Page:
Vesco's "Little Giant" # 444has established new records, all well over 300 MPH, in each of the last 5 years.
C/GS 324 MPH Dave Spangler 2008
C/FS 335 MPH Rick Vesco 2009
B/GS 337 MPH Dave Spangler 2010
D/GS 311 MPH Rhonnie Vesco 2011
C/GS 339 MPH Eric Ritter 2012
At Speed Week this year the #444 streamliner will attempt a new B/FS record (engine size between 373.0 to 439.99 cid, naturally aspirated running on fuel - other than event gas) using an Al Sanderson 434 cid engine with a single Holley carburetor. Dave Spangler will be the driver. The formidable 12 year old current record in the class is 344.114 MPH held by the Fueling Streamliner with Mike Nish driving.
"TURBINATOR II" and the "Little Giant" will both run for records during the 2013 season.
Driver, Dave Spangler, is a long time friend. Dave holds an MBA from Michigan State University and was part owner and president of Hooker Industries, Inc. (Hooker Headers). His racing experience is extensive, including go carts, outboard hydroplane boats, motorcycles, ocean boats and bicycles. Dave set his first land speed record at 295.802 MPH in 1985. In 1995 he became the 16th member inducted into the 300 MPH Chapter of the 200 MPH Club with a class record of 302.673 MPH. In 2008 he went 323.460 MPH for another C/GS record. Dave's fastest speed to date is a B/GS record of 337.197 MPH.
TURBINATOR II - Latest Progress...
Four NorthStar batteries in the nose of the car will supply 48 volts, 2150 amps of electricty to start TURBINATOR IIand take care of all the electrical needs.A "start cart" will no longer be necessary to start the car on the starting line.
Friend and neighbor, Eric Brantley, prepares body for primer.
Tim McNees, of McNees Enterprises Salt Lake City, holds the new, larger roll bar he formed for the car.
Turbinator II customized wheels will be lighter and vented for the new Lamb 4 wheel drive braking system.R & D Machine of Salt Lake City, Ut is doing the work.
R & D Machine's owner, Dusty, discusses the new wheel with the programmer, Roger.
Roger takes measurements & specifications before & after machining to insure acceptable run outs.
Roy operates the 5 axis digital Mazak milling machine that cuts a 5 spoke pattern in the wheel center.
Rob North, of Rob North FabricationsNational City, CA, is fabricating twin exhaust pipes which will allow exhaust to flow from one outlet to two providing more overall area.
View from inside canopy
The larger roll bar requires a larger canopy which will accodomate the new, safer helmet and comply with current safety standards. Also it allows the driver a better visual field.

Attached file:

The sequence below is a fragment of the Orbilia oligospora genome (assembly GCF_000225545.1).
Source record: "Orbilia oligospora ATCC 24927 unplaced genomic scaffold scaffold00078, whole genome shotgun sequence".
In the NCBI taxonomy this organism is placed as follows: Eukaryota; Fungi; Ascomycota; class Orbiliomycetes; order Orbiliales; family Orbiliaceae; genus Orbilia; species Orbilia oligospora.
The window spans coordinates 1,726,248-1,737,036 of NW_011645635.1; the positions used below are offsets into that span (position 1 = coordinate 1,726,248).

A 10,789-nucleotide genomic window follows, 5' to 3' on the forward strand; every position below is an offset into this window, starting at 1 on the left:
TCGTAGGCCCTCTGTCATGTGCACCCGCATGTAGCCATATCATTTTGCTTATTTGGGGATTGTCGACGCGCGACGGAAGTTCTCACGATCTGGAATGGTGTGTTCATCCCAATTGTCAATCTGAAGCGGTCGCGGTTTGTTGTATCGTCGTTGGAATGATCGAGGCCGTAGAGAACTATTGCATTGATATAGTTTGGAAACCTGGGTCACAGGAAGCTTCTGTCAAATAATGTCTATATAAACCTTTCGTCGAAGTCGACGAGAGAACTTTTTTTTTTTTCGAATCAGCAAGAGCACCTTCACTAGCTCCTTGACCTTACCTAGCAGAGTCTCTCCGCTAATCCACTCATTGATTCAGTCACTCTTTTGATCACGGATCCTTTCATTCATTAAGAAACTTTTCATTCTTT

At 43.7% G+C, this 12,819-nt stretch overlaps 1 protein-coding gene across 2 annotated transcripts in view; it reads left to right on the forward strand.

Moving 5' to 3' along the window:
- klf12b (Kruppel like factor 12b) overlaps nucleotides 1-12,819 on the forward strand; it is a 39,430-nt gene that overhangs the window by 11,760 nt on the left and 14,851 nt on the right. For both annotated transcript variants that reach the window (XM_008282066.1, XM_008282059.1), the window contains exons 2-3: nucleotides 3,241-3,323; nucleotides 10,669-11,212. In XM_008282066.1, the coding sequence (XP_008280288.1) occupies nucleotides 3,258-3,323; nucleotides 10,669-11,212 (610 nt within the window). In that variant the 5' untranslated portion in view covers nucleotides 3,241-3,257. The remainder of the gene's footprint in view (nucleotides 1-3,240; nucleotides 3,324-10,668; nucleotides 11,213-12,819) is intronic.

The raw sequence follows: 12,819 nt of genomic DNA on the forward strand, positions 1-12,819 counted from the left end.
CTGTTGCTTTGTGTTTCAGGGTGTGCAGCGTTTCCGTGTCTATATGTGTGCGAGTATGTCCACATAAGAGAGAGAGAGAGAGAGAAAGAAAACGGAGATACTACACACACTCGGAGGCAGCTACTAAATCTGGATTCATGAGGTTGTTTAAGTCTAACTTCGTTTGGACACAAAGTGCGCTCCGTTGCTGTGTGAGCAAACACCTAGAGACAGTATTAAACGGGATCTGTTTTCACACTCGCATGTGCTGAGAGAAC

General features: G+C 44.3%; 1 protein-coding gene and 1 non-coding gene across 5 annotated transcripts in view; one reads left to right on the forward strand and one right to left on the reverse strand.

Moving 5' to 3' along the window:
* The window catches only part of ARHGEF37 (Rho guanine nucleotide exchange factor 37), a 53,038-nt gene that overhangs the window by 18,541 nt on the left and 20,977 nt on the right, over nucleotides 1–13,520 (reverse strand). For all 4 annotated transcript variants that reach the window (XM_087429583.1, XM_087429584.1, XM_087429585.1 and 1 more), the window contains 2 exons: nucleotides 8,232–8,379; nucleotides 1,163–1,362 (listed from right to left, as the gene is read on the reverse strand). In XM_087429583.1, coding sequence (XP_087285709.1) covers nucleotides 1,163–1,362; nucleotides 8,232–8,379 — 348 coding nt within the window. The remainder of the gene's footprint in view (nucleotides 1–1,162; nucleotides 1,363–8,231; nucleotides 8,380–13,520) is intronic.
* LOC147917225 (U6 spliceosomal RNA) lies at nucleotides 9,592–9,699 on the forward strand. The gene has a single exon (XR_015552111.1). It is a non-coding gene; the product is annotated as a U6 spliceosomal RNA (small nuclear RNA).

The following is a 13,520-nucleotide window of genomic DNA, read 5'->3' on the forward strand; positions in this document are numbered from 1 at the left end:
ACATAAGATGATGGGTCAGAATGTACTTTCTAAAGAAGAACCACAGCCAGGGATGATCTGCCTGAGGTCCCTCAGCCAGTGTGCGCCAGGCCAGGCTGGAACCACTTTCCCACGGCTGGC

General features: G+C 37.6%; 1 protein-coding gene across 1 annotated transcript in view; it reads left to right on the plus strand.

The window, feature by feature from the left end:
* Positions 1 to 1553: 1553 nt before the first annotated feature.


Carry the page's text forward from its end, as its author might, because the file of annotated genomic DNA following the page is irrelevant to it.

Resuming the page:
TURBINATOR II Photo by Mike Alltucker
TURBINATOR II will have 3 parachutes. The original Turbinator had only 2. Our goal is to design a stopping sytem that will allow us to go FAST on the 5 mile courses that are typical of the SCTA/BNI events. These courses usually have only 2 miles in which to stop. We will push for more room when salt conditions permit. We have worked with Joe Hansen of D.J. Safety on a system that he thinks could do the job. Of the 3 chutes, one is for use up to 400 MPH. The second chute can be used up to 450 MPH and the 3rd parachute is the first to deploy over 500 MPH. On TURBINATOR II the parachutes are contained inside an actuating tail fairing that opens for parachute deployment. This system is a Vesco proprietary design to further streamline the car. It has been highly successful on Team Vesco's #444 streamliner since 2007.
The redesign of TURBINATOR II began with body modifications. The all new, sleek carbon fiber body by AirTech is 6 feet longer for an overall length of 36 feet and the wheel base has an additional 28 inches for a total of 256 inches. The new body fits like a glove with Turbinator's chassis. TURBINATOR II promises to provide a serious challenge to the 500 mph mark!
Nose design is extended by 16" and the center lowered by 3"
Changes will improve aerodynamic flow and better traction control.
The body modifications have been carefully designed and sculpted using pieces of foam to form the new plug which will be covered with fiberglass to make the new mold.
Rick places foam strips carefully, forming to body.
The tail fin has been cut down by 4 inches, lengthened by 2 and sports an embedded camera mount. These modifications will allow for sleek aerodynamics and prevent exhaust burn. At the rear an actuating tail fairing opens to clear the deployment of the three parachutes. This system has been highly successful on Team Vesco's #444 car.